Saturday, May 29, 2010

Yes, But Will She Float?

She's one of the last wooden skiffs on Ocracoke island. My dad built her about 35 years ago, and she's been out of the water for at least six years. For more than a month I've been working to get her seaworthy again. I've gathered up anchors, life jackets, battery, whistle, and other necessary equipment. I've purchased a new boat hook, steering cables, fuel lines, paint, and assorted small parts. I've repaired the bilge pump, the trailer, and the 48 hp Evinrude outboard (mostly I just needed to replace the spark plugs, and clean the carburetors and fuel pump). The biggest challenge has been to get the juniper planks to swell up and close the seams.

She's a pretty boat...a traditional coastal North Carolina skiff, with a bit of flair at the bow to give her style. This is what she looks like today:

(Click on the photo to view a larger image.)

I'm hoping to launch her sometime today or tomorrow. I'll let you know if the seams have closed up enough to keep her afloat!

Our latest Ocracoke Newsletter is Captain Rob's essay, "Schooner Windfall Sails into the Final Sunset." You can read it here:


  1. Anonymous8:37 AM

    She's lovely! Can't wait to hear if she stays afloat...happy launching! Celeste et al.

  2. Anonymous8:58 AM

    This is probably a stupid question, but how do you get the juniper planks to swell up?

  3. It's not a stupid question. The planks have dried out since the boat's been out of the water for six or more years. The secret is just to keep it wet. The simplest solution is to put the boat overboard in a shallow area and let it sink. I didn't do that because the motor wasn't running (and the trailer tires wouldn't hold air), so I used another method as I worked on the motor and the trailer. I just pumped water from a hose into the boat. It leaked like a sieve for a couple of weeks, but finally the seams have closed up (or nearly closed up). Sometimes people put blankets and towels over the sides and bottom of the boat to hold in the moisture.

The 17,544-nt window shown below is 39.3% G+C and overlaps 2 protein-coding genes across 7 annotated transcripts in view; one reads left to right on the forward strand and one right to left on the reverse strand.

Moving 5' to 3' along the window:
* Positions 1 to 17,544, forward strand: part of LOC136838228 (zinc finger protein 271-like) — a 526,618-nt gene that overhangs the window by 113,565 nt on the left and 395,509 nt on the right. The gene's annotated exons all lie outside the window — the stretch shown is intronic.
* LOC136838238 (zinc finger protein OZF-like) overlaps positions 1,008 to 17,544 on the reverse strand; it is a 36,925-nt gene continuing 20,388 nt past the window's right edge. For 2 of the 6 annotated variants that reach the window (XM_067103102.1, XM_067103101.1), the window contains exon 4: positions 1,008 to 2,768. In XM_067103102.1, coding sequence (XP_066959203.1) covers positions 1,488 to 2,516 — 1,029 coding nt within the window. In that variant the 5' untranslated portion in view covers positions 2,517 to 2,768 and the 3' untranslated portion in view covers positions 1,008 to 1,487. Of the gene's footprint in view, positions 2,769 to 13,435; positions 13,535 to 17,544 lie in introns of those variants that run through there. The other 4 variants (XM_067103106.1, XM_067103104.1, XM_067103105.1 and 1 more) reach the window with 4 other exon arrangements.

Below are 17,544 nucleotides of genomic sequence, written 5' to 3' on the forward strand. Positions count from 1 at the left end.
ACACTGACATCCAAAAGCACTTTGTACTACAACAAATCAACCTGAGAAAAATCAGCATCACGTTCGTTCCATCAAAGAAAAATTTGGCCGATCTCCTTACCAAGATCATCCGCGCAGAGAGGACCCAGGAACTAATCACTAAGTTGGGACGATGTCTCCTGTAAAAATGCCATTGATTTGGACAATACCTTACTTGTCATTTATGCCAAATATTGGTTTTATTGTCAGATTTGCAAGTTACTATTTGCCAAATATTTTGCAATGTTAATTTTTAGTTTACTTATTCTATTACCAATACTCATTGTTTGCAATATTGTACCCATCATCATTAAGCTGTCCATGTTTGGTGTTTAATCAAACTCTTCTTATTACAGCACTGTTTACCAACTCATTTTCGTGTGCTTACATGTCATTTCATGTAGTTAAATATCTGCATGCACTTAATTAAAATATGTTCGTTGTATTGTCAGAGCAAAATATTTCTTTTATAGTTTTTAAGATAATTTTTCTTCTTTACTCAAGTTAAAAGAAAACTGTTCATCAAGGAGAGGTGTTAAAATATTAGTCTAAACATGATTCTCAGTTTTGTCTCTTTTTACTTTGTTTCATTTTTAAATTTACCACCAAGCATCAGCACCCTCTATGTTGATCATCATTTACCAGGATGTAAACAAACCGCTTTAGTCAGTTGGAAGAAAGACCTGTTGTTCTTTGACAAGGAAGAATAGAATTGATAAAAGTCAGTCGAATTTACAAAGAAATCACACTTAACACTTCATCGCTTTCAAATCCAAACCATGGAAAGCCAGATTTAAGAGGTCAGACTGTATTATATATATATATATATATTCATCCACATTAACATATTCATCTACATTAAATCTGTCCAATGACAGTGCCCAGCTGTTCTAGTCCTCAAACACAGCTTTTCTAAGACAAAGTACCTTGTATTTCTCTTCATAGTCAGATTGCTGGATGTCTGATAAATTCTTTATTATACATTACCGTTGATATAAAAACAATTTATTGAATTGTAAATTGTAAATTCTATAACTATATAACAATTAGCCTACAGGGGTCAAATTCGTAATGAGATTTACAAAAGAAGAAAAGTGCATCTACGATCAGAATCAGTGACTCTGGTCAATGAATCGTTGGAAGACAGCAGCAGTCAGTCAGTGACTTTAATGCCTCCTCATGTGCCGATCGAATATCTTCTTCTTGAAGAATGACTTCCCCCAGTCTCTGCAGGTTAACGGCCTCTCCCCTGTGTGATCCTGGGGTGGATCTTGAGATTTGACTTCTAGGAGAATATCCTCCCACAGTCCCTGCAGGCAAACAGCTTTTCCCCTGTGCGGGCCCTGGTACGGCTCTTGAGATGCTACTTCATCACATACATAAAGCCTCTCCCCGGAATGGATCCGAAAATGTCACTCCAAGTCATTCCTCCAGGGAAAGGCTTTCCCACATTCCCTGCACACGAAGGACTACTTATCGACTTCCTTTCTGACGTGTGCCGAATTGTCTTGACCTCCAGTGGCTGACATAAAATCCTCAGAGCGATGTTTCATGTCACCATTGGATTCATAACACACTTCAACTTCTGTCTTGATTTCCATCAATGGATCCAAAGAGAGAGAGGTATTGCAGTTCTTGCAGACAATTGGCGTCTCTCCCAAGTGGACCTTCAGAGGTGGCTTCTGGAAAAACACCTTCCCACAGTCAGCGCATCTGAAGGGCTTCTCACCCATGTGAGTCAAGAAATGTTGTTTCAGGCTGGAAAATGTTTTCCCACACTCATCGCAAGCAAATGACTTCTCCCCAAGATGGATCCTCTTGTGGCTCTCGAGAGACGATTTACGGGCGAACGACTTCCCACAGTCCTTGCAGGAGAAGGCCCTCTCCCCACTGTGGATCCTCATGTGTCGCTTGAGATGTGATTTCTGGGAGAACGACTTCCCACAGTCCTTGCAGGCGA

Even now, after I launch her I'll dock her in a very shallow area until it swells up completely. I hope it works!

  4. How interesting! How much does she weigh?

  5. I don't know how much the boat weighs, but I'm guessing it would take 6-8 strong men to turn her upside down (e.g. in order to fiberglass the bottom, which I may do some day).

  6. Anonymous1:10 PM

    It is a beautiful boat! I know you worked hard on it. Good luck on the launch! Lou Ann

  7. She floats! Right now the boat is sitting at the dock in the harbor (in a very shallow area), and hardly taking on any water at all. Thanks to all who helped me with this project. More photos will follow in a day or so.

  8. Anonymous8:27 AM

    mighty pretty work there mate!

  9. Congratulations, wood is wonderful! If you fiberglass over it, water can get in between and you might not know it and she'll rot.

  10. Anonymous2:12 PM

    It's just "so Ocracoke"! Thanks for sharing!